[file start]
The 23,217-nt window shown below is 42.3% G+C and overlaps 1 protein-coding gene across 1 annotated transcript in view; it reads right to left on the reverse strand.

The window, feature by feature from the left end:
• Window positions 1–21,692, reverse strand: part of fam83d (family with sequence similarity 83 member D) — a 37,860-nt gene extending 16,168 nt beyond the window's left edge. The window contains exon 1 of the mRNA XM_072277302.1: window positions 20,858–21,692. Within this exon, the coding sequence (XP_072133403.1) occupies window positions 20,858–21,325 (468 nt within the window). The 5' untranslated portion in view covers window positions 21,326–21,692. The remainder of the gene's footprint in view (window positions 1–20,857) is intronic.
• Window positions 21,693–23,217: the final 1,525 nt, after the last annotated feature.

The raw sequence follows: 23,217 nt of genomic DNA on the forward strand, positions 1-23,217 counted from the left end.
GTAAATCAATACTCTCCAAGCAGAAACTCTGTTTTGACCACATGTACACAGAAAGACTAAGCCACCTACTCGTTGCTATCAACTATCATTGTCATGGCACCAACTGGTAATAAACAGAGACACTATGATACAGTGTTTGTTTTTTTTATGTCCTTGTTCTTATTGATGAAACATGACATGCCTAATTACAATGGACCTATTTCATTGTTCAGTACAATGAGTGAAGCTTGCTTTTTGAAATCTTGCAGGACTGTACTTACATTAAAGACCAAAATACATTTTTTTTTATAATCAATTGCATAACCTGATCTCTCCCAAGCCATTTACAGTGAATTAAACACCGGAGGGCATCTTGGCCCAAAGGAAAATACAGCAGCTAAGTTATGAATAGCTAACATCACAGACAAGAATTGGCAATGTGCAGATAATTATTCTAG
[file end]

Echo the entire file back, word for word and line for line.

The 23,217-nt window shown below is 42.3% G+C and overlaps 1 protein-coding gene across 1 annotated transcript in view; it reads right to left on the reverse strand.

The window, feature by feature from the left end:
• Window positions 1–21,692, reverse strand: part of fam83d (family with sequence similarity 83 member D) — a 37,860-nt gene extending 16,168 nt beyond the window's left edge. The window contains exon 1 of the mRNA XM_072277302.1: window positions 20,858–21,692. Within this exon, the coding sequence (XP_072133403.1) occupies window positions 20,858–21,325 (468 nt within the window). The 5' untranslated portion in view covers window positions 21,326–21,692. The remainder of the gene's footprint in view (window positions 1–20,857) is intronic.
• Window positions 21,693–23,217: the final 1,525 nt, after the last annotated feature.

The raw sequence follows: 23,217 nt of genomic DNA on the forward strand, positions 1-23,217 counted from the left end.
GTAAATCAATACTCTCCAAGCAGAAACTCTGTTTTGACCACATGTACACAGAAAGACTAAGCCACCTACTCGTTGCTATCAACTATCATTGTCATGGCACCAACTGGTAATAAACAGAGACACTATGATACAGTGTTTGTTTTTTTTATGTCCTTGTTCTTATTGATGAAACATGACATGCCTAATTACAATGGACCTATTTCATTGTTCAGTACAATGAGTGAAGCTTGCTTTTTGAAATCTTGCAGGACTGTACTTACATTAAAGACCAAAATACATTTTTTTTTATAATCAATTGCATAACCTGATCTCTCCCAAGCCATTTACAGTGAATTAAACACCGGAGGGCATCTTGGCCCAAAGGAAAATACAGCAGCTAAGTTATGAATAGCTAACATCACAGACAAGAATTGGCAATGTGCAGATAATTATTCTAG